My grandmother warned me when Aria was born. “Keep a wary eye,” she said. “The fairies will spirit away a beautiful baby if they get the chance.” It was superstitious nonsense, or so I thought at the time. Eleven years passed without a thought for her stories about fairies and changelings. Yet, ever since Aria started middle school…
It was absurd—I knew it was absurd—to even entertain the thought, but Aria… she wasn’t my daughter anymore. Not really. Gone were the days of playful giggles and lightning-quick hugs before she skipped from the car to the entrance of her school. Now she rolled her eyes when I asked if she wanted to make cupcakes and threw fits about coming to family dinner. It was as if one night my bubbly darling went to bed as the angel she’d always been and the next morning, a petulant, spoiled imposter emerged.
She looked the same—all curly red hair and freckles—but there was something in her eyes, a sinister glint behind the green that wasn’t there before.
I carried the basket of clothes up the stairs to her room. They had to be washed—had to— before she went to the movies with Christina. She needed her blue shirt, the one she insisted I buy for her because green was so last year.
The door to her room stood ajar, giving me a rare sliver view of the anti-Mom fortress that she had created. She sprawled on her bed, headphones blocking out the rest of the world and phone in her hands as it always was now, like it was surgically attached. She made faces at the screen, snapping selfies in her own private photoshoot. She straightened the hem of her tank top—the one that said “less math, more boys”, the one that bared her midriff, the one that I told her not to wear—and pulled the waistband of her jean shorts lower over her hips. She frowned, tugged at the end of an errant curl, and wrinkled her nose.
I was about to toe open the door, mouth full a lecture I’d repeated without end, when her form shimmered, like looking at her through hot air rising over pavement. Her body wavered, warped, then changed.
She stretched, even as she shrank. Her limbs grew spindly, the flesh sticking to her bones so that her joints protruded in bulbous relief. The skin greyed, then tinted green, turning the color of mint. Her hair grew and grew and grew, the curls unfurling as it did, until it pooled around her. The red drained from the strands, starting at the roots, as if an artery had been cut and all the color ran out leaving only a shimmering, silky lake of silver. Moss green spots replaced the dusting of freckles over her face and shoulders. The afternoon light that filtered through the gauzy curtains bounced off iridescent scales that had sprouted over her collar bones. Sharp cheekbones jutted from her face and her jaw and chin narrowed, giving her the triangular visage of a praying mantis. The fingers that held her phone in front of her face lengthened and her nails, once neatly trimmed, grew into wicked, curved claws.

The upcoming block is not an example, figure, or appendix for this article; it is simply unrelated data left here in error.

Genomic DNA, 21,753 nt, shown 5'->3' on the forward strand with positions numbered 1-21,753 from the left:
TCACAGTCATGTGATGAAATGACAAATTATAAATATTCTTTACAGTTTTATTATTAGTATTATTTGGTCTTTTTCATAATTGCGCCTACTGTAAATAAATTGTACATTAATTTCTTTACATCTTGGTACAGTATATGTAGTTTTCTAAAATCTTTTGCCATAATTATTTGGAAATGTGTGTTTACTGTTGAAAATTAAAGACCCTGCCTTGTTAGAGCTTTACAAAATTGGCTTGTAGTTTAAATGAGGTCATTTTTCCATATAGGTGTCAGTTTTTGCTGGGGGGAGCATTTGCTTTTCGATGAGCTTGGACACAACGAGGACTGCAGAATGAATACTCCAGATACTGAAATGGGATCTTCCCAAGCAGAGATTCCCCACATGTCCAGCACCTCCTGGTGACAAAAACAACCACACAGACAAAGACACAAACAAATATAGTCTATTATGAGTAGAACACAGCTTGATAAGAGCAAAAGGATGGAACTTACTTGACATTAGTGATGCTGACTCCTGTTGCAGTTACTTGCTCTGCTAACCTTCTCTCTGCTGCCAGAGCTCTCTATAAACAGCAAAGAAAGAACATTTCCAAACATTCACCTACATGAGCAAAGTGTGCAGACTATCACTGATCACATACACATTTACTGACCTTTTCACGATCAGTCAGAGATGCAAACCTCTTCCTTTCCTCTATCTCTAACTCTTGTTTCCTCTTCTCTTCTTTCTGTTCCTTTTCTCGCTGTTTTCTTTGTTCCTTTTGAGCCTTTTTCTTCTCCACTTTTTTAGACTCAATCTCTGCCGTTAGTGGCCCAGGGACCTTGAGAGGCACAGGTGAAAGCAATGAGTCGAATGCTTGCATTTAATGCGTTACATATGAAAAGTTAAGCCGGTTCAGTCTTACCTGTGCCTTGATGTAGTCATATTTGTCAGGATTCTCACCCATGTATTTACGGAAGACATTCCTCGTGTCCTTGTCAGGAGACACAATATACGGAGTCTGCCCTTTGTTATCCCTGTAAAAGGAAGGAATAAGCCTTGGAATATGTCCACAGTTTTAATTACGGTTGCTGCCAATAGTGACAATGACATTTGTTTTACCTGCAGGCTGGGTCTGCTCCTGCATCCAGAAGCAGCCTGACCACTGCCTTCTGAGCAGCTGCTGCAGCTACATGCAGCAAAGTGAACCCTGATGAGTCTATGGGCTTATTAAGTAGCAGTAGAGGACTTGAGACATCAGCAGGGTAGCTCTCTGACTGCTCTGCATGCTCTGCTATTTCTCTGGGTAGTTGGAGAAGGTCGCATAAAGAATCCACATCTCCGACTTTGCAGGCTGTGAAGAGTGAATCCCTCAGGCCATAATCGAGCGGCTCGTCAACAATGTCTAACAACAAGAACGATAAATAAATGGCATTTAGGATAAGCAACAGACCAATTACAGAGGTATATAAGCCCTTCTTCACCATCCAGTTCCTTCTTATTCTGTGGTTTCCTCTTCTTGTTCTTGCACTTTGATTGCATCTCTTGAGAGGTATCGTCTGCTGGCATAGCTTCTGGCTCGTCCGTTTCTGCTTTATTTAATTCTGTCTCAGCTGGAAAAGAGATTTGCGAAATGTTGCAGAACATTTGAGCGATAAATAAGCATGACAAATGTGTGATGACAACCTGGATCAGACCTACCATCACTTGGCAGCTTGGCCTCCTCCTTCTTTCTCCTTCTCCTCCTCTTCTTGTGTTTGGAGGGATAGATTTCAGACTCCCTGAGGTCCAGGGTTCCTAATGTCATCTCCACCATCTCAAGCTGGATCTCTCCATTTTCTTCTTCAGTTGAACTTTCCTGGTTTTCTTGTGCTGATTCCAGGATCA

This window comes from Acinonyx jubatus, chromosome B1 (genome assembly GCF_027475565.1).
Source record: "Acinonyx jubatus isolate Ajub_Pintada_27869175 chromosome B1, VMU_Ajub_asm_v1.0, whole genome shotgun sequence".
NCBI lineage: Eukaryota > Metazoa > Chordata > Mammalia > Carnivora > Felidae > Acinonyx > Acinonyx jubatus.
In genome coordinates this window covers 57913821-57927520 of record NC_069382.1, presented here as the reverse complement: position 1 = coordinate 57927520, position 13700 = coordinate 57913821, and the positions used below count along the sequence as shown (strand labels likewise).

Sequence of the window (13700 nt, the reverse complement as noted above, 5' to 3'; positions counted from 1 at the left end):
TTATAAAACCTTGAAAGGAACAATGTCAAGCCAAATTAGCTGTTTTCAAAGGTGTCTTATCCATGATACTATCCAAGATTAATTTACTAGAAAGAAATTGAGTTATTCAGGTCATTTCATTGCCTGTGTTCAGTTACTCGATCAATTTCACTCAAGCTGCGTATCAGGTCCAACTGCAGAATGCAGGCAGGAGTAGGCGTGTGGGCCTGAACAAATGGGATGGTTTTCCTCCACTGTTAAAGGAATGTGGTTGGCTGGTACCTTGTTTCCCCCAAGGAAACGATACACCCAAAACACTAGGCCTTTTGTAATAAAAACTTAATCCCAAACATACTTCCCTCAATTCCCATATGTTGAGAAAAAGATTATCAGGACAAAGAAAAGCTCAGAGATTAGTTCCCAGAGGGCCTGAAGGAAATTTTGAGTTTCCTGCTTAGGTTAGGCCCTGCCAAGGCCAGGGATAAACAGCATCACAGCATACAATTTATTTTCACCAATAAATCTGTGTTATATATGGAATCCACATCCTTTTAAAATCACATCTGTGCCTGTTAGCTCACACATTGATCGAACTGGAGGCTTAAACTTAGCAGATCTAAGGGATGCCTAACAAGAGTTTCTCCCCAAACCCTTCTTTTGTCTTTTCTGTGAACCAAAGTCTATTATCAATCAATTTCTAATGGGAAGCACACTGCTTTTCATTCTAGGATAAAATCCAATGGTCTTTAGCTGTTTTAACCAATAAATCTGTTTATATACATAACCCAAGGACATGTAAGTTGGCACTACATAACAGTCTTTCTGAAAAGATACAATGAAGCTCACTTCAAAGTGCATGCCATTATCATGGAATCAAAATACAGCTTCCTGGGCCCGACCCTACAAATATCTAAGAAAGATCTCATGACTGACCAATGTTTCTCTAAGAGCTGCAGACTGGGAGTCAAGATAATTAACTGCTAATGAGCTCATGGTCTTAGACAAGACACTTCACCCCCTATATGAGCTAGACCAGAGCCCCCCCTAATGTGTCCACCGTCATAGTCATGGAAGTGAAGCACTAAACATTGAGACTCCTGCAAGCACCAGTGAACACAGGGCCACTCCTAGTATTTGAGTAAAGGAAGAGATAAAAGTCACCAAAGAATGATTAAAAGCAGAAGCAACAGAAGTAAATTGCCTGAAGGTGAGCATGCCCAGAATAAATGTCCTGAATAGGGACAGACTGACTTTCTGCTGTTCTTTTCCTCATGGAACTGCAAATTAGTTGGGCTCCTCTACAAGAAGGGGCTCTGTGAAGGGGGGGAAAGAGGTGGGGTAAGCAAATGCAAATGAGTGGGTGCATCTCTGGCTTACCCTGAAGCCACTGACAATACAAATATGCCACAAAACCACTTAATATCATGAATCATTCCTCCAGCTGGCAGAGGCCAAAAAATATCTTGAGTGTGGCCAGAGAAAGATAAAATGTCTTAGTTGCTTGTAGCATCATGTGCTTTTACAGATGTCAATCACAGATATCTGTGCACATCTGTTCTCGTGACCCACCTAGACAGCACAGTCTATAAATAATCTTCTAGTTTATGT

She wiggled a little, sitting straighter in the bed, and two pairs of translucent wings sprang free from the pillows. They were narrow, like those on a dragonfly, with a pattern of veins twining like lace through the sheer material. The areas between each shone with a different color, like stained glass. She combed her fingers through her hair, arranging it, first over one shoulder, then the other, examining her face from a variety of angles in the screen of her phone, until seemingly pleased with the result. She puckered her thin lips to blow a kiss at the screen, lifting the point of her chin, and snapped another selfie.
The basket fell from my hands.
She jerked from the bed, tearing the headphones off and revealing long, pointed ears that sloped downwards from her hair. For a frozen moment, we stared at each other. Her eyes, now nearly twice as large, glowed a luminous blue. They sparkled, the colors shifting over each other like a kaleidoscope with only a thin, vertical slit of obsidian in the center.
The pupils widened as she blinked, like a cat recognizing prey. A shiver swept up my spine. She advanced toward me, one bare foot placed in front of the other in a silent stalk. Aria’s clothes hung off her skeletal frame, too large for the creature that wore them. My feet froze to the floor. A scream built inside my throat, but as the creature that had been my daughter prowled closer, the sound found no exit.
She stopped only a step away, close enough for me to smell the woodsy scent of rain and organic decay that wafted from her, too wild to be any perfume. The air stilled in my lungs. Her eyes, those swirling pools of blue, never left mine. The corners of her lips tugged upwards, like a curtain drawing back on a stage, baring dozens of interlocked needle-like teeth in a grotesque smile. Her tongue slithered out to stroke the point of each fang in turn.
“God, Mom,” she said, her voice tinkling as if accompanied by chimes. “Don’t you know how to knock?” She bent to the basket, snatched the blue shirt from the top of the pile, and whirled back into the room with the slam of the door.